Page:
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Detroit Lakes High School expected to be ready for fall classes

New Detroit Lakes High School Principal Josh Omang gave the district school board a brief construction update at the board's regular meeting Monday morning. The new 9th Grade Academy wing is nearly finished and ready for teachers to begin moving in, while construction at the new gymnasium is slated to be finished in time for the winter sports season.

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Construction crews are hard at work finishing up improvements planned at Detroit Lakes High School this summer. (Vicki Gerdes / Tribune)
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Detroit Lakes High School is a hive of activity this summer, as construction crews strive to have the upgraded facilities ready for the start of fall classes in September.

New high school Principal Josh Omang gave the district school board a brief construction update at its Monday morning meeting.

"It's going good," he said, adding that the new 9th Grade Academy wing is done and ready for teachers to begin moving in next month.

Other areas that are slated to be completed this summer are the new student commons and renovations to existing classrooms, including new paint and carpeting.

The new gymnasium, however, won't be finished until November. "It'll be ready for the winter sports season," Omang said after the meeting.

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Final completion of the high school renovations is slated for next summer, he added. A total of $32.3 million has been spent on renovations to the high school site, which accounts for a little more than half of the overall $62 million cost of renovations and additions to district facilities.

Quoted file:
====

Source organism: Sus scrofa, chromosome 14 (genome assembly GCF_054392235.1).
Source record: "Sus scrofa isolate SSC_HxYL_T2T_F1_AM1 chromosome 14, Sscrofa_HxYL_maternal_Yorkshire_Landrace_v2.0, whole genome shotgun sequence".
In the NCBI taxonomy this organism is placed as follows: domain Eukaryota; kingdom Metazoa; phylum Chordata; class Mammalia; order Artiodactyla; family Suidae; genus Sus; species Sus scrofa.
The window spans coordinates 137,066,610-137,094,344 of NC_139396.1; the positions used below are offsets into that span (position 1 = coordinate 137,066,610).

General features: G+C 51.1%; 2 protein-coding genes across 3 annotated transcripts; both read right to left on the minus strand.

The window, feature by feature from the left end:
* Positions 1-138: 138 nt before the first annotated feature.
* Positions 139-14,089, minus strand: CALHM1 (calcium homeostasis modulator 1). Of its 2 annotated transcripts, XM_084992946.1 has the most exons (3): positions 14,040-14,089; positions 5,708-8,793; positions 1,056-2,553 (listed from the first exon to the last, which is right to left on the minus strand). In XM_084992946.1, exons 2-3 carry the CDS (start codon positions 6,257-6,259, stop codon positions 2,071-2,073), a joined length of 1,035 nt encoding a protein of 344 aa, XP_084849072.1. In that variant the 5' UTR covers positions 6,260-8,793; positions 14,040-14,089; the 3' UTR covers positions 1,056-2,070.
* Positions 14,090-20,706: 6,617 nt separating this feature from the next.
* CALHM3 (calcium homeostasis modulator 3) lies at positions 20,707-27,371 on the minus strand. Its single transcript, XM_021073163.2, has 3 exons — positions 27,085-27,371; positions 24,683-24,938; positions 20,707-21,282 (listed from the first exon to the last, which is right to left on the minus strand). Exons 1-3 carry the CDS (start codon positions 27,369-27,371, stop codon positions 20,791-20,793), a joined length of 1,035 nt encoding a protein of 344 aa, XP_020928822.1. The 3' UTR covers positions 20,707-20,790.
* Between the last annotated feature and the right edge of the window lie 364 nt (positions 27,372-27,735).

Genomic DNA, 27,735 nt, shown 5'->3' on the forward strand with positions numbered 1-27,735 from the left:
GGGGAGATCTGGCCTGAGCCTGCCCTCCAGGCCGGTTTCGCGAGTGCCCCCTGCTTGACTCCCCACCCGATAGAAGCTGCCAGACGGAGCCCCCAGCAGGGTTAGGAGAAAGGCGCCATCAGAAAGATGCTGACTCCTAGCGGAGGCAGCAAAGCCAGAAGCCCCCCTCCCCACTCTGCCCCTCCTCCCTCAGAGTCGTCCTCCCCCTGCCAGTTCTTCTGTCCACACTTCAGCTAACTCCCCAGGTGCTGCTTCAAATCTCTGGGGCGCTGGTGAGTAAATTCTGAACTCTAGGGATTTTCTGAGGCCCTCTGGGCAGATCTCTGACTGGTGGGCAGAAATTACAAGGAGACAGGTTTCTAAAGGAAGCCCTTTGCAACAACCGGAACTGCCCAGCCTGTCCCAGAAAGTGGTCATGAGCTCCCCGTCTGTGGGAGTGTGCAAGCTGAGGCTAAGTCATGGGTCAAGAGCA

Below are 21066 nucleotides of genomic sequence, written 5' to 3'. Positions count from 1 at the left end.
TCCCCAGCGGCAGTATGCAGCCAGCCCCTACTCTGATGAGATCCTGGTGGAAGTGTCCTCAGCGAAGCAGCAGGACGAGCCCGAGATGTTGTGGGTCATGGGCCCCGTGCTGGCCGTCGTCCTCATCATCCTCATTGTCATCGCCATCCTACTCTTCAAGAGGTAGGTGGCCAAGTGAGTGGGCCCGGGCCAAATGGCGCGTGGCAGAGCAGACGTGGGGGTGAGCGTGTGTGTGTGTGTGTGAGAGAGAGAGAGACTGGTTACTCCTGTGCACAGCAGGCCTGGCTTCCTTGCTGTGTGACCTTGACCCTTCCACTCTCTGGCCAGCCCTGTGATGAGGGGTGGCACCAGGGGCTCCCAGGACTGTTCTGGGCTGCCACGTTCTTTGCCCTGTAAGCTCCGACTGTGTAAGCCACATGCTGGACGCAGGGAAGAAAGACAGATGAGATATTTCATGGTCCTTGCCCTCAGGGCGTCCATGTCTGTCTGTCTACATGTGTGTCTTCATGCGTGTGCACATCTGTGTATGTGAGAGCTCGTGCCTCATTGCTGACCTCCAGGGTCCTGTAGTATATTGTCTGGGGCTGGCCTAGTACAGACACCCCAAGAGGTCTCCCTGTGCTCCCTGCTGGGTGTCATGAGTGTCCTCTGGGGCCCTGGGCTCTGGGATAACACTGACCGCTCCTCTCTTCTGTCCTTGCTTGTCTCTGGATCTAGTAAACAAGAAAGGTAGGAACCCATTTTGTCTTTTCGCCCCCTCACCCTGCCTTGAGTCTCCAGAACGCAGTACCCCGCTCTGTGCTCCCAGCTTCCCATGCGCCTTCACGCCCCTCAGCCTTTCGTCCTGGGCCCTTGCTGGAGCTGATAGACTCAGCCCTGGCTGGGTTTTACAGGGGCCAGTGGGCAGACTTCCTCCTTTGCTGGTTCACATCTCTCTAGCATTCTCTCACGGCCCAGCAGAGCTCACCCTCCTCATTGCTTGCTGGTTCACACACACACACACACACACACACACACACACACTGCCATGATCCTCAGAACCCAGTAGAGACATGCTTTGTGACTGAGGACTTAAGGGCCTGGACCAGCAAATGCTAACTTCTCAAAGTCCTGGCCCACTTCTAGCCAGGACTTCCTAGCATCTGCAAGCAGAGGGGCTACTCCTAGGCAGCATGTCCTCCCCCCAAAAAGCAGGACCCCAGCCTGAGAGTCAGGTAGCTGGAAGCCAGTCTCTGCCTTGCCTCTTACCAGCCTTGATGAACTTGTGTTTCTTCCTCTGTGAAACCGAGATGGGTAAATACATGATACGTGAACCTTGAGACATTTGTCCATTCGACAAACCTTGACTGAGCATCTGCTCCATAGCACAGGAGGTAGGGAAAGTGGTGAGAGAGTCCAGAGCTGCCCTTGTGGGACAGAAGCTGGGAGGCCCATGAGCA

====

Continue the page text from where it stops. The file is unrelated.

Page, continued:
A total of $53,448 in change orders was approved at the meeting.

In other business, the board discussed the possibility of making a time capsule for when construction is completed. Superintendent Mark Jenson said that they could take their time deciding what to put in it, as it could be done "any time."

Also at Monday's meeting, Omang gave an overview of his plans for improving the overall building culture at the high school. He talked about implementing a system known as BARR, which stands for "Building Assets, Reducing Risks." He said it would be a three-year implementation process, with the aim of reducing "failures" (F grades for students) by 35%.

Toward the end of the meeting, School Board Chairwoman Amy Erickson called for a closed session to do an evaluation of Superintendent Jenson's performance in his first year. Erickson said after the meeting that this closed session involved a board discussion only; at the August meeting, they will be doing another closed session to discuss their findings with Jenson before releasing the evaluation to the public.

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